Different Drummers

Michael H. Kater

Published in print May 2003 | ISBN: 9780195165531
Published online January 2010 | e-ISBN: 9780199872237 | DOI:
Different Drummers

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This book explores the underground history of jazz in Adolf Hitler's Germany. It offers a frightening and fascinating look at life and popular culture during the Third Reich, showing that for the Nazis, jazz was an especially threatening form of expression. Not only were its creators at the very bottom of the Nazi racial hierarchy, but the very essence of jazz — spontaneity, improvisation, and, above all, individuality — represented a direct challenge to the repetitive, simple, uniform pulse of German march music and indeed everyday life. The fact that many of the most talented European jazz artists were Jewish only made the music more objectionable. The book looks at groups such as the Weintraub Syncopators, Germany's best indigenous jazz band; the Harlem Club of Frankfurt, whose male members wore their hair long in defiance of Nazi conventions; and the Hamburg Swings — the most daring radicals of all — who openly challenged the Gestapo with a series of mass dance rallies. More than once these demonstrations turned violent, with the Swings and the Hitler Youth fighting it out in the streets. In the end, jazz not only survived persecution, but became a powerful symbol of political disobedience — and even resistance — in wartime Germany. And as we witness the vacillations of the Nazi regime, we see that the myth of Nazi social control was, to a large degree, just that — Hitler's dictatorship never became as pure and effective a form of totalitarianism as we are sometimes led to believe.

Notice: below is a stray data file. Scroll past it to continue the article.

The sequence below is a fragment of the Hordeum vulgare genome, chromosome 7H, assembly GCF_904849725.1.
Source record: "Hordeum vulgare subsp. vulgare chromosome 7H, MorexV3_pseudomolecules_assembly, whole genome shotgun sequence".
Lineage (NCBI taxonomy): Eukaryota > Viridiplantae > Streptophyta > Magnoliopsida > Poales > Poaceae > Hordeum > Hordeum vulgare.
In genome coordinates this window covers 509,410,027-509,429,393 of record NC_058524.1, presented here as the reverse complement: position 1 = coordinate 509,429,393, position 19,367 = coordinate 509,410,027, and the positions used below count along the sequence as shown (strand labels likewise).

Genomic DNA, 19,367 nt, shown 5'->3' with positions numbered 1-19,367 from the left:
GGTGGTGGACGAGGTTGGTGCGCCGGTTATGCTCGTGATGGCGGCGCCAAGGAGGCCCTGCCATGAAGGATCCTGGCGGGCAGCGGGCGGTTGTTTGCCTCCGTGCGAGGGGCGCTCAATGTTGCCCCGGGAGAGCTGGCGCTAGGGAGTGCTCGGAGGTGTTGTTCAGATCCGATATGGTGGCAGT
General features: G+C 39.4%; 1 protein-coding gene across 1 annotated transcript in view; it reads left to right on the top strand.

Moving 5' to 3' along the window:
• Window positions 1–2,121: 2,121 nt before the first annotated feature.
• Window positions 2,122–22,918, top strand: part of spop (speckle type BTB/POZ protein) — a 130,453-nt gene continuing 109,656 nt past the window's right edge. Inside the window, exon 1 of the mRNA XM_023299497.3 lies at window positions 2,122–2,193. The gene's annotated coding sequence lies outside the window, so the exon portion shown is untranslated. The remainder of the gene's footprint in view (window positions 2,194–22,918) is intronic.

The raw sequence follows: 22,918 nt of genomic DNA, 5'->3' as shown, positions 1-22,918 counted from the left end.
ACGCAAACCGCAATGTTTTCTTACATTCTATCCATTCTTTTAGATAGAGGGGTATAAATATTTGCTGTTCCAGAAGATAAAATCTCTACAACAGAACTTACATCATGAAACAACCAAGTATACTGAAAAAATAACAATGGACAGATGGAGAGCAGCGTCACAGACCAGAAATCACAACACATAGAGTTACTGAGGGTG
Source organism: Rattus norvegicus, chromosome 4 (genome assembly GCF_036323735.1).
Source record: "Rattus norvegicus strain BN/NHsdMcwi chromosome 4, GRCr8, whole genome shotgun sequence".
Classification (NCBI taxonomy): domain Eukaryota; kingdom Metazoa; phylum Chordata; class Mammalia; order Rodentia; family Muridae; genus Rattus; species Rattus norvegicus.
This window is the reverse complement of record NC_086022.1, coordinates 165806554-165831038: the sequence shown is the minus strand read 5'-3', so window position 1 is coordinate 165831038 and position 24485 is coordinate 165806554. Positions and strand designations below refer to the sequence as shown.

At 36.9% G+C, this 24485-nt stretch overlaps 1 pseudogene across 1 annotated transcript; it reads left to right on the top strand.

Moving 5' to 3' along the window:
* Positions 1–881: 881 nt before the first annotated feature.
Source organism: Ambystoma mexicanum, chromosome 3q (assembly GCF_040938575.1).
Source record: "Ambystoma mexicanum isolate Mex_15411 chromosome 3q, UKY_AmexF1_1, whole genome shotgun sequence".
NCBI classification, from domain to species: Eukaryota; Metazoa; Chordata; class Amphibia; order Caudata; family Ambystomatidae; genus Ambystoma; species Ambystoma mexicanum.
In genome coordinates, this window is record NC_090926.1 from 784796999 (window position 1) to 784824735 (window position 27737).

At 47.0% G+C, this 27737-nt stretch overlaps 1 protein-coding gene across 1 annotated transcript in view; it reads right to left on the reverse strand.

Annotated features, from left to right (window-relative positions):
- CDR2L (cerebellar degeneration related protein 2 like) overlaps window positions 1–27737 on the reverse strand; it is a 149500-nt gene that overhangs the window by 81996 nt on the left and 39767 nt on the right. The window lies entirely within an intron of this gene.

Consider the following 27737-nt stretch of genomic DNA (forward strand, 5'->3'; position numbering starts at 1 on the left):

Keywords: Nazis; Germany; modernism; censorship; proscription; improvisation; jazz; individuality; Jews; political disobedience

Book.  306 pages.  Illustrated.

Subjects: Social and Cultural History

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